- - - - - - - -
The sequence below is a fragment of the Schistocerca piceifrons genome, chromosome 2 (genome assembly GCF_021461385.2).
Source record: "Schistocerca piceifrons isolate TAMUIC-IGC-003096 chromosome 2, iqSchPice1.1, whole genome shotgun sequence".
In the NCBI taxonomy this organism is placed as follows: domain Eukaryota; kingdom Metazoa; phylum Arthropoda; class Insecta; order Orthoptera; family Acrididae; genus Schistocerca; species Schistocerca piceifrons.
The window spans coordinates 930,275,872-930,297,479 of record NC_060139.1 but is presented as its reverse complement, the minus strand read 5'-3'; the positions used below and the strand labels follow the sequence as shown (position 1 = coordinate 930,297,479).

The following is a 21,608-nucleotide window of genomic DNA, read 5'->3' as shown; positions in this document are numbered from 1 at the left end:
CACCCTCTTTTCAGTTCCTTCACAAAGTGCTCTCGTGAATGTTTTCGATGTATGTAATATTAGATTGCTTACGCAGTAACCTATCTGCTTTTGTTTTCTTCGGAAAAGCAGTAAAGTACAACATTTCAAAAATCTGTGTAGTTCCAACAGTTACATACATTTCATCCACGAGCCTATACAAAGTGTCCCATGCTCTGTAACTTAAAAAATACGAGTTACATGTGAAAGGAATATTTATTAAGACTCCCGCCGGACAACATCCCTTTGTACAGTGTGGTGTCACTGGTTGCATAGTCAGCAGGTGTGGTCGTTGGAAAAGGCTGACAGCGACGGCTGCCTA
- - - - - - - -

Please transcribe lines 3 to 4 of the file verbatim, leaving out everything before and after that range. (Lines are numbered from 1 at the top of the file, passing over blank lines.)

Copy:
In the NCBI taxonomy this organism is placed as follows: domain Eukaryota; kingdom Metazoa; phylum Arthropoda; class Insecta; order Orthoptera; family Acrididae; genus Schistocerca; species Schistocerca piceifrons.
The window spans coordinates 930,275,872-930,297,479 of record NC_060139.1 but is presented as its reverse complement, the minus strand read 5'-3'; the positions used below and the strand labels follow the sequence as shown (position 1 = coordinate 930,297,479).